Summer Reading Discussions Take Over Campus
Summer Reading Discussions Take Over Campus
Lisa Myers & Elizabeth Roach

On Friday, September 8, after an inspiring convocation address by Will Speers, teachers and students gathered in small groups to discuss the 2017 summer reading books. This year's summer reading assignment asked students to read three books from a list of texts, both fiction and nonfiction, from a wide range of subject areas, recommended by faculty members. (In addition, all students were also required to read the Pulizter Prize-winning novel The Underground Railroad by Colson Whitehead; Whitehead will visit St. Andrew's in the spring of 2018.) "It was a fun, relaxing, and lively way to celebrate the opening of the school year and our lives as readers and ongoing learners." said Dean of Teaching and Learning Elizabeth Roach. Here are some testimonials by both students and teachers:

Discussing the books that I had chosen to read with my classmates was an incredibly valuable experience. Because we had read whichever books most intrigued us and had not been given specific discussion questions, we were able to discuss the books completely freely. Everybody in the discussions was invested and interested, and each person brought their own perspective and interpretation of the books. My favorite moment of that afternoon took place in a discussion about the graphic novel Persepolis, which discusses the Islamic Revolution. A completely new layer was added to the meaning of the book when two of my classmates— one who had grown up Muslim and one of Iranian descent—shared their perspectives based off their personal experiences. Their insight helped the rest of us to understand a new dimension of the book and to more deeply understand the personal struggles communicated in the novel.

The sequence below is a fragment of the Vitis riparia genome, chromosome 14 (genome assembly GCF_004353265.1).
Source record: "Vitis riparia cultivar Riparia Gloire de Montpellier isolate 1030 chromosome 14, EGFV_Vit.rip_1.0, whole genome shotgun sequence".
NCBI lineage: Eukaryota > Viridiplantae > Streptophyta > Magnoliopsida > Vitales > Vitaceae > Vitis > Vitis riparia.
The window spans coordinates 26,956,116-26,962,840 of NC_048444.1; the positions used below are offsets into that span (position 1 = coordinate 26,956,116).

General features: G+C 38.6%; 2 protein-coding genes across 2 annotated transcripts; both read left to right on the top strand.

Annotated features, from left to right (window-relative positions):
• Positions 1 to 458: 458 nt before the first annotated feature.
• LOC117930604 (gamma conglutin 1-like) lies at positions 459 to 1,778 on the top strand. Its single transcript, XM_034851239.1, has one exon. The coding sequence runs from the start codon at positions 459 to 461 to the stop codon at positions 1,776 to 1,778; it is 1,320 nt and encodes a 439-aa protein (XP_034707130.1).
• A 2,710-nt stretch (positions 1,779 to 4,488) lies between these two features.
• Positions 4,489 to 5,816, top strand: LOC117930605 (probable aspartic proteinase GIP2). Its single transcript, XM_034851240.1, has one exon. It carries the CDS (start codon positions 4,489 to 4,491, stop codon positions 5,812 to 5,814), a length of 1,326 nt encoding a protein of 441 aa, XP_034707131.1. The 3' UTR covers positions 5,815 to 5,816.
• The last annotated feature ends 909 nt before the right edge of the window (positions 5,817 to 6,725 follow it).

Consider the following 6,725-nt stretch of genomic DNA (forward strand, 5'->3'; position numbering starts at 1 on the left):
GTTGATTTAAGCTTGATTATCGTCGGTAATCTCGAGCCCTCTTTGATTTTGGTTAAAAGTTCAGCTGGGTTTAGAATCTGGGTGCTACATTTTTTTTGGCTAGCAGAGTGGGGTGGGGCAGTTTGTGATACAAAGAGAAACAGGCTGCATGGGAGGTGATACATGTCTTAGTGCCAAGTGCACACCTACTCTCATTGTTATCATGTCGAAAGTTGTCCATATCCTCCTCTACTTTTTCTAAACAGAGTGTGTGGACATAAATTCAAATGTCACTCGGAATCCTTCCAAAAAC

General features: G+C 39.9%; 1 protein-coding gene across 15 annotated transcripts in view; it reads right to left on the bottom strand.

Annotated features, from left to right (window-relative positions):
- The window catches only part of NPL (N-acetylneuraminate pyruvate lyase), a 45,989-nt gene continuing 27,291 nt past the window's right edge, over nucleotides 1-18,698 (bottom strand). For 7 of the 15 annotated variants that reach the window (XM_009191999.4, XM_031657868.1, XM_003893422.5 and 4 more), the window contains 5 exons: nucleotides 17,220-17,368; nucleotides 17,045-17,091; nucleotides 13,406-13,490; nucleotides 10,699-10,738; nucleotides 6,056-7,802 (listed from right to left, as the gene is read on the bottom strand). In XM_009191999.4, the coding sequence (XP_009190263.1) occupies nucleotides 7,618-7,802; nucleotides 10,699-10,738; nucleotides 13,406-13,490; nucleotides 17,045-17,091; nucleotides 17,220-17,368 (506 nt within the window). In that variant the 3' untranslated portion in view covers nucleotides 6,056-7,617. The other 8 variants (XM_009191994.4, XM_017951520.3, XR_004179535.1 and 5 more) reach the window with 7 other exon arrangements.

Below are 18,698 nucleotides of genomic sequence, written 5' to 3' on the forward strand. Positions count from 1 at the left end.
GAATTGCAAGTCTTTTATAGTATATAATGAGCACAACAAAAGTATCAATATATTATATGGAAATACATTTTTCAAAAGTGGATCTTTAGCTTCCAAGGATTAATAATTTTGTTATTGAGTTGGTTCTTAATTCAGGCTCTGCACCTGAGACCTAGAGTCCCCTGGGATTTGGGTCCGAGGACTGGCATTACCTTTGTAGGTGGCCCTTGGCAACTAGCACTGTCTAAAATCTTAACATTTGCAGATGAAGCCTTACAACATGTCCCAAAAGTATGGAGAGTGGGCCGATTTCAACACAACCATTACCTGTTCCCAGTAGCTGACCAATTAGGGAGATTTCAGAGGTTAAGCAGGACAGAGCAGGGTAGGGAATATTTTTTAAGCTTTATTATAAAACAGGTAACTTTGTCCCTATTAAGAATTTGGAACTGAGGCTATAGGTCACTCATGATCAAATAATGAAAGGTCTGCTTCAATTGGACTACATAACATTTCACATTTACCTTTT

-Macklin Fishman '19

This year's book discussion was a real treat for me. The experience of getting to choose a book [Home Deus: A Brief History of Tomorrow] that was fun for students to read and discuss, that covered material with lasting implications for student's college and career goals, and that had implications for the ultimate purpose and meaning of all of their lives, was deeply gratifying. Our students will be entering a world that seems alien to me and the rest of my generation. It is perhaps impossible to predict the economic opportunities and pitfalls in a future where super-intelligent algorithms and machines make short work of all of the jobs that have kept humanity so busy; where next generation nano- and bio-technology transform death into a treatable disease; where the narratives that we have used to construct and organize our intersubjective reality become superfluous. But, I cannot think of a more capable, more invested group of scholars with whom I'd rather do this work!

-Harvey Johnson, Science Department Chair

The summer reading book discussions this year were such a great experience! I loved being able to pick what to read over my summer based on my interests, and also loved discussing books that I was passionate about, which made me delve much deeper into the conversations. One of the books that I read did not have a faculty present to discuss, but I had been so interested in it that another student, Sylvia Reed, and I, decided to lead a session by ourselves! To our surprise, over 30 students showed up, all just as interested in our book as we were. The conversation was a success, with the help of Mr. Speers, because everyone wanted to be talking about these incredible books. I am so happy we got to discuss these books and look forward to talking about them more in the future!